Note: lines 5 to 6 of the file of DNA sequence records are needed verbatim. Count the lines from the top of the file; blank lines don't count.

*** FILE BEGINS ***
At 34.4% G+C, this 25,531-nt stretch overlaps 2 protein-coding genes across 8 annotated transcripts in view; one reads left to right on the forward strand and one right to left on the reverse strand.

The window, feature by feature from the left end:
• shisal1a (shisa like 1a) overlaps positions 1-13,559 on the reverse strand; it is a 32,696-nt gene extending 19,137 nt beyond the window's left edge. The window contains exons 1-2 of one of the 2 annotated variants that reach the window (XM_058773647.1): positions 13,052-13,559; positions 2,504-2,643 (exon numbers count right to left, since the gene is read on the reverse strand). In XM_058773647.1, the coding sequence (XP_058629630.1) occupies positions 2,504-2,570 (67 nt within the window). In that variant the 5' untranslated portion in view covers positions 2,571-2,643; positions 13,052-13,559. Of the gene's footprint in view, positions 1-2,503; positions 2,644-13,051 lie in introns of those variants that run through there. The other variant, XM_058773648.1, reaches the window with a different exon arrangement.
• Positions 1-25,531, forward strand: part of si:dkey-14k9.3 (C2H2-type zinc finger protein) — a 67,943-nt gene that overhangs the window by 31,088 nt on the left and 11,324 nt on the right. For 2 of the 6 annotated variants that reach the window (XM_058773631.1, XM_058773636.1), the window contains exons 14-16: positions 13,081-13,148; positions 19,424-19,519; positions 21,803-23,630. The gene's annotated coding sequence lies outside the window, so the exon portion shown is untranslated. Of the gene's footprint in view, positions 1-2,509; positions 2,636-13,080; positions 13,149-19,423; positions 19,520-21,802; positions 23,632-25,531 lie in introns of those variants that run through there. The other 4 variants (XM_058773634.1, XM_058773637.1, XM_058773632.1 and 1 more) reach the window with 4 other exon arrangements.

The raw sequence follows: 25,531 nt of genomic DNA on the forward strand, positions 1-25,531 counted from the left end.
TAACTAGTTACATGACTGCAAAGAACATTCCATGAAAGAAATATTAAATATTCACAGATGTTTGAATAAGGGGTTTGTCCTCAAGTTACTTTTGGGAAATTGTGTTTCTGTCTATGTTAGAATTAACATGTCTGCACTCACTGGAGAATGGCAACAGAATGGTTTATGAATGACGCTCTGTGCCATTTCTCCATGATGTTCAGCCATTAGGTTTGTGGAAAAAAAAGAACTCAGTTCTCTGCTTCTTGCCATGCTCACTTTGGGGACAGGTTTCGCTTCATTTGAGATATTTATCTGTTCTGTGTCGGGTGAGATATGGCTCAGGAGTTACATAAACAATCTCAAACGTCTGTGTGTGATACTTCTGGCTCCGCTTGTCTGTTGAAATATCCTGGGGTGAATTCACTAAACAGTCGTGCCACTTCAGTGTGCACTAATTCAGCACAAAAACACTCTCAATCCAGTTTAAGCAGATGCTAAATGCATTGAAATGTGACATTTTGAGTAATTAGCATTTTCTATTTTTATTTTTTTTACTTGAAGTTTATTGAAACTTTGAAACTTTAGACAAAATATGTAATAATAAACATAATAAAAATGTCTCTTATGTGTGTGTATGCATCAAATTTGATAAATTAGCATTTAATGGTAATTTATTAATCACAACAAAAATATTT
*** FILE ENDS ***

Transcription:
The raw sequence follows: 25,531 nt of genomic DNA on the forward strand, positions 1-25,531 counted from the left end.
TAACTAGTTACATGACTGCAAAGAACATTCCATGAAAGAAATATTAAATATTCACAGATGTTTGAATAAGGGGTTTGTCCTCAAGTTACTTTTGGGAAATTGTGTTTCTGTCTATGTTAGAATTAACATGTCTGCACTCACTGGAGAATGGCAACAGAATGGTTTATGAATGACGCTCTGTGCCATTTCTCCATGATGTTCAGCCATTAGGTTTGTGGAAAAAAAAGAACTCAGTTCTCTGCTTCTTGCCATGCTCACTTTGGGGACAGGTTTCGCTTCATTTGAGATATTTATCTGTTCTGTGTCGGGTGAGATATGGCTCAGGAGTTACATAAACAATCTCAAACGTCTGTGTGTGATACTTCTGGCTCCGCTTGTCTGTTGAAATATCCTGGGGTGAATTCACTAAACAGTCGTGCCACTTCAGTGTGCACTAATTCAGCACAAAAACACTCTCAATCCAGTTTAAGCAGATGCTAAATGCATTGAAATGTGACATTTTGAGTAATTAGCATTTTCTATTTTTATTTTTTTTACTTGAAGTTTATTGAAACTTTGAAACTTTAGACAAAATATGTAATAATAAACATAATAAAAATGTCTCTTATGTGTGTGTATGCATCAAATTTGATAAATTAGCATTTAATGGTAATTTATTAATCACAACAAAAATATTT